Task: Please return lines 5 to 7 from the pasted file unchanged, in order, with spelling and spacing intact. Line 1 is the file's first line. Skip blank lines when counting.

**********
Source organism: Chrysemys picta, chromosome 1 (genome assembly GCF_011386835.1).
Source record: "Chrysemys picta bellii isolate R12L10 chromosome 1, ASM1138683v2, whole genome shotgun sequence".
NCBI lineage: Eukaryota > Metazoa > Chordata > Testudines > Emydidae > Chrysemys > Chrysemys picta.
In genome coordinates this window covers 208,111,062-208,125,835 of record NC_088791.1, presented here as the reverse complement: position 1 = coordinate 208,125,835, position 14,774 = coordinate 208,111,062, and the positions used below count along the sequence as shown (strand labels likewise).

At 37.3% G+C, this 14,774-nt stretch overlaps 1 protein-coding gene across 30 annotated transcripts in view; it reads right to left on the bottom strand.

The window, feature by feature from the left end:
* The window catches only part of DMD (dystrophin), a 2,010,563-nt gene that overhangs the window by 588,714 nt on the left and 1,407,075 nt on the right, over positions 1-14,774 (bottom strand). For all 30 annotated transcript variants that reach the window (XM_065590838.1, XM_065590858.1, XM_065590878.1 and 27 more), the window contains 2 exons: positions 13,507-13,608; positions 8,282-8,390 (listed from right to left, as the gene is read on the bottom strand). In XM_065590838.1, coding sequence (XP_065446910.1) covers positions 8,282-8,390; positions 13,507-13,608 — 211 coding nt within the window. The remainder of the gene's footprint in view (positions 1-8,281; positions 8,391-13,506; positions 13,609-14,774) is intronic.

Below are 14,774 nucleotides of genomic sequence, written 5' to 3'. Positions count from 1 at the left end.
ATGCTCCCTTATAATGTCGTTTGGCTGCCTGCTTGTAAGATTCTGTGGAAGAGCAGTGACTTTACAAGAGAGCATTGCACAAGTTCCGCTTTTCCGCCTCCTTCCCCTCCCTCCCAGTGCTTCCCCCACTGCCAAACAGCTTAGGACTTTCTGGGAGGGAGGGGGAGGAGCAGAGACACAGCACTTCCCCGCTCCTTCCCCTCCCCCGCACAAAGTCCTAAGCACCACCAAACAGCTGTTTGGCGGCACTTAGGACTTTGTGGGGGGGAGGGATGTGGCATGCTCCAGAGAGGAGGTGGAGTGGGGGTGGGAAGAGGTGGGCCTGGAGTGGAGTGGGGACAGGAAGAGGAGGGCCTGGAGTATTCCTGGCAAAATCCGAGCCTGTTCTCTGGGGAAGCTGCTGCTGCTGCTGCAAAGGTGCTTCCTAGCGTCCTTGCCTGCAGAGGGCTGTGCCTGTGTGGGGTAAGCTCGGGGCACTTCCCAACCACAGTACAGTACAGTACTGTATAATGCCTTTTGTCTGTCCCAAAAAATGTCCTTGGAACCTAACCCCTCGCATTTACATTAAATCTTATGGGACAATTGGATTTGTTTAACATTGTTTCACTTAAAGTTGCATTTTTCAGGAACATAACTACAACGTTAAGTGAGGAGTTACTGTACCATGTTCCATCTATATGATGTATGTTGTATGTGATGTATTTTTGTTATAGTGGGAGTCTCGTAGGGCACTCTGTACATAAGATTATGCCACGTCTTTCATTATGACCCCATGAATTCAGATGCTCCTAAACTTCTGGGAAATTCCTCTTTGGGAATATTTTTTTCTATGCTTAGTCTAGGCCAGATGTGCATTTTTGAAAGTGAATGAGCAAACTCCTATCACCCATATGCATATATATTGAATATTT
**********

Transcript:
At 37.3% G+C, this 14,774-nt stretch overlaps 1 protein-coding gene across 30 annotated transcripts in view; it reads right to left on the bottom strand.

The window, feature by feature from the left end:
* The window catches only part of DMD (dystrophin), a 2,010,563-nt gene that overhangs the window by 588,714 nt on the left and 1,407,075 nt on the right, over positions 1-14,774 (bottom strand). For all 30 annotated transcript variants that reach the window (XM_065590838.1, XM_065590858.1, XM_065590878.1 and 27 more), the window contains 2 exons: positions 13,507-13,608; positions 8,282-8,390 (listed from right to left, as the gene is read on the bottom strand). In XM_065590838.1, coding sequence (XP_065446910.1) covers positions 8,282-8,390; positions 13,507-13,608 — 211 coding nt within the window. The remainder of the gene's footprint in view (positions 1-8,281; positions 8,391-13,506; positions 13,609-14,774) is intronic.